Timothy B. Lee -- Writer with Ars Technica and the Cato Institute
Farhad Manjoo gives Slate readers advice on "how to stop investing your money like an idiot." He lucidly explains the principles of good investing, but then says that "for people who have extra money but not a lot of time or facility with investing, there has never been a simple way to invest in the rigorous, disciplined way that experts advise." Manjoo is far from the first writer to make this claim (and I'm kind of a broken record on the subject), but this isn't true. Vanguard has had funds that do exactly that since 2003, and they're significantly cheaper than the options Manjoo discusses in his article.
Manjoo reviews three options, and the one option Manjoo ultimately recommends, called Betterment, is pretty good. You tell Betterment how you want to allocate your money between relatively risky assets (like stocks) and relatively safe ones (like Treasury bonds). Betterment then automatically buys a mix of assets that fit your criteria and automatically adjusts them over time.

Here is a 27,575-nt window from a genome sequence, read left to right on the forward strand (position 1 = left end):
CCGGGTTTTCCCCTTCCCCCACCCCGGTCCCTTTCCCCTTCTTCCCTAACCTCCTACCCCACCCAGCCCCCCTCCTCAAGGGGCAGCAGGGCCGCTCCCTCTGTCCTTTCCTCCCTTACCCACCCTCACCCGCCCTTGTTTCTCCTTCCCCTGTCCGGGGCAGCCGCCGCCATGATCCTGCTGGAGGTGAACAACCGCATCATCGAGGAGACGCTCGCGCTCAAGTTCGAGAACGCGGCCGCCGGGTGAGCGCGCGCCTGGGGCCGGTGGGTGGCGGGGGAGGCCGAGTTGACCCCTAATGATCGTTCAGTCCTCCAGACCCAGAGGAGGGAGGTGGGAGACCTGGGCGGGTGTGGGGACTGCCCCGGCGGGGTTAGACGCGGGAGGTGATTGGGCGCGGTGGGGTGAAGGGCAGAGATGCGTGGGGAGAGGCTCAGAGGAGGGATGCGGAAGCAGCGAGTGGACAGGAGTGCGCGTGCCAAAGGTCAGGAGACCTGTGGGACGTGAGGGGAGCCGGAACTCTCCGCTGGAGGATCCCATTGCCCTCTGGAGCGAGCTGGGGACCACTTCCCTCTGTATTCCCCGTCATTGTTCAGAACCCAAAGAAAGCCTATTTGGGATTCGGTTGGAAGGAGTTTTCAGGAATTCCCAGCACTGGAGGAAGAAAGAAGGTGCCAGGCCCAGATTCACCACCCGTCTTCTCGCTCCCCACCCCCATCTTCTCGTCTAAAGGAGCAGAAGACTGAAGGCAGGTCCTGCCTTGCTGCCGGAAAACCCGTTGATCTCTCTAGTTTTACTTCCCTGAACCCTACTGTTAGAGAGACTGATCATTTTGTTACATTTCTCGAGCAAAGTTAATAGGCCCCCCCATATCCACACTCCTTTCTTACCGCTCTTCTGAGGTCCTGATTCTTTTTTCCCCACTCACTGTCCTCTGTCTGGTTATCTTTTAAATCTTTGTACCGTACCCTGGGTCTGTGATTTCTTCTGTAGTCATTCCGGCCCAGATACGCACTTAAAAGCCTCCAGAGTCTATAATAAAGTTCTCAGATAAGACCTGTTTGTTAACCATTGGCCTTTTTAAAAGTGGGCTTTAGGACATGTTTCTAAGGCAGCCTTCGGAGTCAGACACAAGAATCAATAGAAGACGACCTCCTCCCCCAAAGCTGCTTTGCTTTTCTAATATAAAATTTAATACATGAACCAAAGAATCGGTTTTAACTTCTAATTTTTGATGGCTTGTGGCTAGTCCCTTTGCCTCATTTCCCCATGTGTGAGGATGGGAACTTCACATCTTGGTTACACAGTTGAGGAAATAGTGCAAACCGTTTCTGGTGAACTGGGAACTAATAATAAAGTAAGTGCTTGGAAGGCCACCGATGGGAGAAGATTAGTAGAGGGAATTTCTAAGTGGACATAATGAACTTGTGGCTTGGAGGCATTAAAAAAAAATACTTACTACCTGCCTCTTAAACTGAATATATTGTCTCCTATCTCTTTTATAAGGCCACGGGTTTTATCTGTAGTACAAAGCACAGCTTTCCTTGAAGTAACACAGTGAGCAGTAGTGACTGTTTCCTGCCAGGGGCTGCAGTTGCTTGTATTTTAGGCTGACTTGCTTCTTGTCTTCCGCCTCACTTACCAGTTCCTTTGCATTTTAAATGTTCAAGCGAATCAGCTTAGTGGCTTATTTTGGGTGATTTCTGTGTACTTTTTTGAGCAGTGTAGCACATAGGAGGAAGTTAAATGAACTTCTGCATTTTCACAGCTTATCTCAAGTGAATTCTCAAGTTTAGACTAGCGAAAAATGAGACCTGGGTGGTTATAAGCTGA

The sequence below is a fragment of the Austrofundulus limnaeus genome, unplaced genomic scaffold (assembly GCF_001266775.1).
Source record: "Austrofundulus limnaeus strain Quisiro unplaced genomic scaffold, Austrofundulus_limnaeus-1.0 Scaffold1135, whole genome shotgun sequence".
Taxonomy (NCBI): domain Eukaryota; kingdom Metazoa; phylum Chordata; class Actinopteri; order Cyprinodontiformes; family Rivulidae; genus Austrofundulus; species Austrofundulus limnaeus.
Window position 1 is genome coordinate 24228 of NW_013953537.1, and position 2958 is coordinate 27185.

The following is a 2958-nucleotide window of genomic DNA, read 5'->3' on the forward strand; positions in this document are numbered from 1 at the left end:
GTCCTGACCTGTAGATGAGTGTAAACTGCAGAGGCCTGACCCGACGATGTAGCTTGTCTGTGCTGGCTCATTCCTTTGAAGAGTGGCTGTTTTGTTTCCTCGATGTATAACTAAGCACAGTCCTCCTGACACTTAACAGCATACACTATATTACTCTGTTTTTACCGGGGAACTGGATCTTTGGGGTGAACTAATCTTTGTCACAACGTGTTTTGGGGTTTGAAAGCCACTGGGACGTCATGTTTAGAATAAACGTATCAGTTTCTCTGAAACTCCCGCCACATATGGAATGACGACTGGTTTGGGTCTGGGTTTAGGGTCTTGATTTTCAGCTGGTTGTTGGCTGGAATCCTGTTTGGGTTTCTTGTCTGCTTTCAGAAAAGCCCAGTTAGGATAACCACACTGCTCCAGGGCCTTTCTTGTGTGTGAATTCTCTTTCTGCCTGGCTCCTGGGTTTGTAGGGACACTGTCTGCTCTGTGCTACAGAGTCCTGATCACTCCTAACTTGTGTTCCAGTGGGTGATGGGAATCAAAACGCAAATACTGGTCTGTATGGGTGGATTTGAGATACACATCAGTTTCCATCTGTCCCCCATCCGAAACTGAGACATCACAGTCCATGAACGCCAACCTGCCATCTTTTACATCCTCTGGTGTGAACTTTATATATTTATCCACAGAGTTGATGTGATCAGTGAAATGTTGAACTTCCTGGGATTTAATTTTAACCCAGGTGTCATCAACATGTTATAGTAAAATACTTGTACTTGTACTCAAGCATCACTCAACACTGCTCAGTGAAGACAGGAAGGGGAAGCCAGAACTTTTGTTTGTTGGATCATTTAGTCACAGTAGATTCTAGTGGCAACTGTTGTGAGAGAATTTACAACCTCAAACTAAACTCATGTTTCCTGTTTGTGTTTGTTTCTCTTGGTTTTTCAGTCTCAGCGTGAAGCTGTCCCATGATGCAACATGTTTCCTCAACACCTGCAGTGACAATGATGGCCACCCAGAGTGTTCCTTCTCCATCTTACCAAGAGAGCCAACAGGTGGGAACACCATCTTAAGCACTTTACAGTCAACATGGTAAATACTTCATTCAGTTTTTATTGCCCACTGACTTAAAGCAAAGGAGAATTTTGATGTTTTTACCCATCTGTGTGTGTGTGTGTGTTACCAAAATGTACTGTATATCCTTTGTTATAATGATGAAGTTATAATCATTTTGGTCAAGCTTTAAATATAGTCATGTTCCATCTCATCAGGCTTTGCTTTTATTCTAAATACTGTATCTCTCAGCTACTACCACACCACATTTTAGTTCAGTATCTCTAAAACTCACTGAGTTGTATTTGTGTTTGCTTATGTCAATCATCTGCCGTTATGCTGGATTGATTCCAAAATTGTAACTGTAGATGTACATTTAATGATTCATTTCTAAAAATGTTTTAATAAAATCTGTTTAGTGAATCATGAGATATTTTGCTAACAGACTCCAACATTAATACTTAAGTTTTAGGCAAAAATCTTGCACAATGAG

It's a great service, with one major weakness: the cost. Betterment itself charges between 0.15 percent and 0.35 percent of your money to help you decide which funds to buy, and the underlying funds Betterment buys, called ETFs, cost another 0.19 percent, on average. For example, if you invest $50,000 with Betterment, the annual costs will be around 0.44 percent, or about $220. That's pretty good. Many mutual funds have "expense ratios" around 1 percent, so you can save hundreds of dollars each year in fees--and end up with thousands of dollars more at retirement--by transferring your money from a higher-cost fund to Betterment.